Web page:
One problem bass anglers contend with at Coldwater Lake is the popularity of the lake among other recreational users. High-speed boat traffic, water skiing and private watercraft can make fishing difficult. Fishermen do well getting on the water very early or very late in the day. Bass fishing can be exceptional on dark, dreary, damp days when recreational boat numbers are unusually low. Coldwater Lake bass anglers will also fish at night to avoid boat traffic.
For more information on bass fishing at Coldwater Lake and other southern Michigan lakes, contact the Southern Lake Michigan Management Unit of the MDNR at (269) 685-6851. For information on amenities and accommodations in the area, contact the Branch County Chamber of Commerce in Coldwater at (517) 278-5985, or online at www.branch-county.com.
"Cass Lake is one lake I'd have to pick if you are talking about the best largemouth lakes in this area," said fisheries biologist Jeff Braunscheidel of the MDNR's Lake Erie Management Unit.
Oakland County is pockmarked with hundreds of lakes, but 1,280-acre Cass Lake is one that seems to consistently pump out good numbers of chunky bass. You'll find a lot of bass in the 2- to 3-pound range in Cass Lake. Though rare, bucketmouths in the 5- to 6-pound class are possible.
Key to catching largemouths on Cass Lake, especially early in the season, is to work the back bays. These sites warm up first and give boating anglers the chance to avoid the ever-present recreational boat traffic. Once away from the traffic, bass anglers do well to concentrate on docks, weeds and structure. Prime locations are located off Marshbank Park, Mud Bay and in the area referred to as "The Gut" in Cole's Bay.
When the bass bite on Cass Lake is aggressive, it's hard to beat a white or chartreuse spinnerbait. Spinnerbaits are great searching tools and excel when bass are in the mood to jump on something as it passes by.
If the fish are less aggressive, finesse presentations work best. Plastic worms and jig-and-pig combinations in purple, black, blue and motor oil are best for these slower presentations. The idea is to slowly crawl the lures along the bottom until a bass recognizes it as something good to eat.
When the weather's right -- calm, dark, dreary days -- topwater action, can be spectacular. Under gray skies on days like these, try Rebel Pop Rs and Heddon's Zara Spooks.
Anglers find good access to Cass Lake via Dodge No. 4 State Park in Waterford. For more information and park hours, call (248) 666-1020. For fishing reports, bait and tackle, contact KD Outdoors in Waterford at (248) 666-7799.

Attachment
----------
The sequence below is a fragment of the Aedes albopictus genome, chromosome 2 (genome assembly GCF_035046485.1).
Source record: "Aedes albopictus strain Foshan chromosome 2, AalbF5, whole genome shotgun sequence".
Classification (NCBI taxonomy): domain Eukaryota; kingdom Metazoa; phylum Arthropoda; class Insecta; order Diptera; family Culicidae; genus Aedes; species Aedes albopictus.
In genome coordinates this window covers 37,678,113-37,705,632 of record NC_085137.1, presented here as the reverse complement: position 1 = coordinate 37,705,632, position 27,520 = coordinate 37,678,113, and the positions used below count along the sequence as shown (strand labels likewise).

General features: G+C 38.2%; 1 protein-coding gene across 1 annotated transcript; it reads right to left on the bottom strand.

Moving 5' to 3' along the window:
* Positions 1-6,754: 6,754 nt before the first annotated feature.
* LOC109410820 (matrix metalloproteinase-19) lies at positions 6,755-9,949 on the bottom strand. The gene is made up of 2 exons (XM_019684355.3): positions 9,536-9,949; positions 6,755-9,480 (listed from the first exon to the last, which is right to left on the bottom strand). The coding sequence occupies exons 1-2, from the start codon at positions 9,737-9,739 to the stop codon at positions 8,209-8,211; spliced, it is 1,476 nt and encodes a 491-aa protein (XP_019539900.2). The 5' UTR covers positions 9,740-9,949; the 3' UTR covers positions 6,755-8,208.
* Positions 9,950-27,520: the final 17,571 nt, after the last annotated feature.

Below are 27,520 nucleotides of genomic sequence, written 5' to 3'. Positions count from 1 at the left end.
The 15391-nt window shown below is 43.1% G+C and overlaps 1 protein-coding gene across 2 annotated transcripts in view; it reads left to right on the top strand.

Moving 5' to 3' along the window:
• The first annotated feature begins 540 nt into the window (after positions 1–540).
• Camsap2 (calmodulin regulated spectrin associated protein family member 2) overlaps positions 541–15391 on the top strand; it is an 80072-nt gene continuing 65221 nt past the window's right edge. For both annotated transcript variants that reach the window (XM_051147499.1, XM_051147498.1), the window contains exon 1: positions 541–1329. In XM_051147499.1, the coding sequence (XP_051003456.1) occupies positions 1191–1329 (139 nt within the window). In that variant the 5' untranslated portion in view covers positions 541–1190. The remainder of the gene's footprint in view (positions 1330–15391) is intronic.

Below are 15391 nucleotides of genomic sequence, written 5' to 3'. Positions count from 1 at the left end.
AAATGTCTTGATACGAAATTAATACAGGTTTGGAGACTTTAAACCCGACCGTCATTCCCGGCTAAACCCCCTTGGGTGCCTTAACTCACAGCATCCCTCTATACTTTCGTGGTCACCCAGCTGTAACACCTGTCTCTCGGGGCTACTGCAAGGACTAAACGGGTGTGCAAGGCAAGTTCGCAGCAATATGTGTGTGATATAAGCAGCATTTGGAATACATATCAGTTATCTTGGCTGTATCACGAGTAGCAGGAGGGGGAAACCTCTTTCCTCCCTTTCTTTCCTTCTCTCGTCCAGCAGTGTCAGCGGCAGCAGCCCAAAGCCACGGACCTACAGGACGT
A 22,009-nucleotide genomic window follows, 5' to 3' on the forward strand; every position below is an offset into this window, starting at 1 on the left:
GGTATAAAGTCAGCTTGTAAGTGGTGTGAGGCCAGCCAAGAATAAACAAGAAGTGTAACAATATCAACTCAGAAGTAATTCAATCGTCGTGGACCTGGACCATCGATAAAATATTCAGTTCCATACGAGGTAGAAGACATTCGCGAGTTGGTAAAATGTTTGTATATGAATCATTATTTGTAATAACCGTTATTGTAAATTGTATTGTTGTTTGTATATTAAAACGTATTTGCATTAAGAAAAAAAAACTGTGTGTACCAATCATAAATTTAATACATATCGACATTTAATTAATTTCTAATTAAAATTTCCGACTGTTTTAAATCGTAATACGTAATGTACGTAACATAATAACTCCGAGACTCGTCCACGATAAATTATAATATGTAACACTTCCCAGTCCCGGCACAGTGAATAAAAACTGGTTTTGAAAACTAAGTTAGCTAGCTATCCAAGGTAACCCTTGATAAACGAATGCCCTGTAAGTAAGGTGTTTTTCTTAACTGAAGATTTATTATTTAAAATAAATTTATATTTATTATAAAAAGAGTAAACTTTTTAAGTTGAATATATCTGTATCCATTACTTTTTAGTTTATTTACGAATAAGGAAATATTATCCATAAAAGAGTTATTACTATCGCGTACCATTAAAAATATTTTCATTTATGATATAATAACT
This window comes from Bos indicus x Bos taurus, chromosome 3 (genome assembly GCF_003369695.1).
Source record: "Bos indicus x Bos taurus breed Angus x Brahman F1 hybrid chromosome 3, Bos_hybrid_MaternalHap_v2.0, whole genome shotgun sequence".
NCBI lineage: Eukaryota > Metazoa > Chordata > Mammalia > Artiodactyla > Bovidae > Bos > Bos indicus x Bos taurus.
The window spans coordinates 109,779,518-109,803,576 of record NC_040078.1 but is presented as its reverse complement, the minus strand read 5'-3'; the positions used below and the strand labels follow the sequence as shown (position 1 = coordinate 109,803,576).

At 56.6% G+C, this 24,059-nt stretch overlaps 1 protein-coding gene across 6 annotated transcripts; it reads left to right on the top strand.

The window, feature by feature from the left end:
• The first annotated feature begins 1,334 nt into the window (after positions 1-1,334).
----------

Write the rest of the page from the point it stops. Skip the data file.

During the most recent MDNR creel survey at Cass Lake, almost half of the bass collected were of legal size and some measured a whopping 20 inches, said fisheries biologist Tim Cwalinski of the MDNR's Northern Lake Huron Management Unit. That's a good largemouth, but many anglers believe there are bass bigger than that in the lake.
Typical of Michigan's good largemouth bass fishing lakes, Rush Lake holds a diverse and healthy fish community, including plenty of forage fish for largemouths. Aquatic vegetation, such as broadleaf pondweed, elodea, coontail and milfoil, is present, giving the lake's prolific baitfish popu
lation a place to hide and bass a place to ambush them.
Covering just more than 384 surface acres, Rush Lake is not a large lake. Situated in the Mackinaw State Forest, the lake features a long, deep southern basin and a long, shallow north basin. Its maximum depth is 33 feet, but the lake averages closer to 6 feet deep -- perfect for largemouths and shallow presentations.
The lake's access site is located on its south end off Country Road 624.
For more information on fishing for largemouth bass at Rush Lake, contact the Northern Lake Huron Management Unit of the MDNR at (989) 732-3541.
Schoolcraft County's Thunder Lake on Michigan's Upper Peninsula holds a reputation for producing some slab crappies, but what many people don't know is that the lake has its fair share of lunker largemouths swimming in it, too.
"Thunder Lake is a very good largemouth lake," said fisheries biologist Chuck Bassett of the Hiawatha National Forest. "During recent surveys, we found very good numbers of largemouths in the 14- to 20-inch range."
Most U.P. lakes are not fertile enough to produce consistent largemouth bass fishing. Thunder Lake is an exception, with individual fish tipping the 5-pound mark. At 340 acres big, it's a shallow impoundment with few spots more than 20 feet deep, which makes it perfect for bass. Emergent vegetation covers the lake during most of the summer providing cover and hunting grounds for largemouths. And there is some structure in the form of pine stumps along the east shore that attracts bass, too.
For more information, call the Manistique Tourism Council in Manistique at (906) 341-6954.
North, south, east and west, outstanding largemouth bass fishing is found all across Michigan. This spring, take a break from your traditional fishing trips for trout, salmon and walleyes. You'll be surprised, really, on what you'll find -- and what you've been missing -- in fishing for largemouth bass in the Great Lakes State.